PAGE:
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Date Permissions Signed
Date of Award
Master of Science (MS)
Sattler, David N.
Graham, James M.
Human actions are contributing to the destruction of rainforests and the growth of palm oil plantations in Southeast Asia. These actions are threatening endangered species such as orangutans. Reducing the psychological distance between individuals and threats to orangutans, and providing information regarding how to protect orangutans and their habitat may influence people to engage in conservation behavior. Using the framework of Construal Level Theory, this study explored the effects of social distance, temporal distance, and action-related knowledge on conservation behavior, behavioral intentions, perceived behavioral control, concern, and emotional responses. Undergraduate psychology students (N = 254) were shown information and images that manipulated the social distance, temporal distance, and action-related knowledge regarding a threat to orangutans, and then completed a series of surveys. When participants were provided with greater action-related knowledge, and when social distance was reduced, participants reported greater intentions to help protect orangutans, (p < .03). In addition, when participants were provided with less action-related knowledge, and when social distance was reduced, they were more likely to seek additional information on how to help protect orangutans, (p < .01). Participants who were provided with greater action-related knowledge indicated greater control over behaviors to help protect orangutans, (p < .001). Lastly, participants reported greater negative emotions when social distance (p < .05) and temporal distance (p < .04) was reduced. There were no differences for concern. Findings provide partial support of Construal Level Theory. Implications for how conservationists, environmental educators, and zoos can promote greater conservation behavior are discussed.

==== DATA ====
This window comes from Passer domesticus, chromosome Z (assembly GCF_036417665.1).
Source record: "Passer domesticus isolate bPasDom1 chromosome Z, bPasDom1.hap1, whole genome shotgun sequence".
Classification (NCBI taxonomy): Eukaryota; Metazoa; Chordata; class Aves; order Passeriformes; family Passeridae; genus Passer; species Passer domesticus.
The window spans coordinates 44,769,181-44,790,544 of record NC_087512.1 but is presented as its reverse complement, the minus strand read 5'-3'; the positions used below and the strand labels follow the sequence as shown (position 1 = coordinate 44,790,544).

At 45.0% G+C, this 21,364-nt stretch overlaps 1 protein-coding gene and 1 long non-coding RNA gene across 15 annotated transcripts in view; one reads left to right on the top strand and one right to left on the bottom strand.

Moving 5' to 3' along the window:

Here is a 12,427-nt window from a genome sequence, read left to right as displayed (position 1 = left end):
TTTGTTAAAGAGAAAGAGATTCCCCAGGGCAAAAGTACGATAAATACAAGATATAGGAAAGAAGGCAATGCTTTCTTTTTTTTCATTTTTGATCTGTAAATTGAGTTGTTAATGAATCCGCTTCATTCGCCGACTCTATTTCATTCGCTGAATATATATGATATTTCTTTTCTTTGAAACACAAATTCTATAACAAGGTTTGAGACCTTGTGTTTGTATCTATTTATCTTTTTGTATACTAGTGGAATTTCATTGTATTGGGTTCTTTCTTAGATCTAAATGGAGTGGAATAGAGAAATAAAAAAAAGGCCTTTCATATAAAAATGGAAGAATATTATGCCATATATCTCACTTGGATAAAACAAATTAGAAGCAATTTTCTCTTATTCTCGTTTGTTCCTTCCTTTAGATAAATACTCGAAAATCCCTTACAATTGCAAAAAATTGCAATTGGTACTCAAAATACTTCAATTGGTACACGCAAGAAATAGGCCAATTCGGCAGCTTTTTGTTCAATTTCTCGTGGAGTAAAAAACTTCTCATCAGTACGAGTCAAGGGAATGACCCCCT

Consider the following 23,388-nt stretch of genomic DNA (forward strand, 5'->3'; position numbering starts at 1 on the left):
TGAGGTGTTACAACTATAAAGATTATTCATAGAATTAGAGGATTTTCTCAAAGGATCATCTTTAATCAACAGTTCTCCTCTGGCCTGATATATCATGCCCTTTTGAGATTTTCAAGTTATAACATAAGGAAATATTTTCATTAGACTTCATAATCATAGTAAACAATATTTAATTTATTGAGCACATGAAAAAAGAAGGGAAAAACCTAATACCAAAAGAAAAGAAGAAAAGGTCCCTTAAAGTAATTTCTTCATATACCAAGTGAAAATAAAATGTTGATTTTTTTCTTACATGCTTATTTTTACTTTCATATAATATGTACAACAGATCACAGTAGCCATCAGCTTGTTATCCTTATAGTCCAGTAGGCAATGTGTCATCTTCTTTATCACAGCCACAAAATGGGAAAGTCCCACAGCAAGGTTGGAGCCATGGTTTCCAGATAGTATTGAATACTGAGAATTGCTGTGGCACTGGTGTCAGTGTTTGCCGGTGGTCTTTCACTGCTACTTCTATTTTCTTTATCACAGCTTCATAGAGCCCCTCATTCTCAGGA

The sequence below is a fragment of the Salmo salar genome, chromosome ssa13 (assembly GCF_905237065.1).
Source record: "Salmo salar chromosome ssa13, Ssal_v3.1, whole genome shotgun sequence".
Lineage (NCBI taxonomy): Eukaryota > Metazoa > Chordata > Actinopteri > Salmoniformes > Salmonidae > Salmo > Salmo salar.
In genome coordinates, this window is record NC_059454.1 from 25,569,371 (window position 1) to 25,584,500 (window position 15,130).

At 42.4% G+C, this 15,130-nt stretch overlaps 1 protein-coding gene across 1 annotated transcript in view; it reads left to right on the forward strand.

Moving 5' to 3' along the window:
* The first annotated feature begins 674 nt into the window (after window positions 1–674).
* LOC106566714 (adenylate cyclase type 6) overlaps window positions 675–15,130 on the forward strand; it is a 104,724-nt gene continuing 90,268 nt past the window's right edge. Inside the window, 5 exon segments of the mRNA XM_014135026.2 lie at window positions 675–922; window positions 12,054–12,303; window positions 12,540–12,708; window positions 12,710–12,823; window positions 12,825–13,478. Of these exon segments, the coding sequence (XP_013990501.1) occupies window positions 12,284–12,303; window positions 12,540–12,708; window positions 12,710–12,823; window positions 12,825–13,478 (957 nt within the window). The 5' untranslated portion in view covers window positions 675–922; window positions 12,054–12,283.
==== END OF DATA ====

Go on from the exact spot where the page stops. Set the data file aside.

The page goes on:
Wildlife conservation--Effect of human beings on--Psychological aspects, Psychological reactance--Environmental aspects
Western Washington University
Copying of this thesis in whole or in part is allowable only for scholarly purposes. It is understood, however, that any copying or publication of this thesis for commercial purposes, or for financial gain, shall not be allowed without the author's written permission.
Muskavage, Brett A., "Exploring the Effects of Psychological Distance and Action-Related Knowledge on Wildlife Conservation" (2016). WWU Graduate School Collection. 524.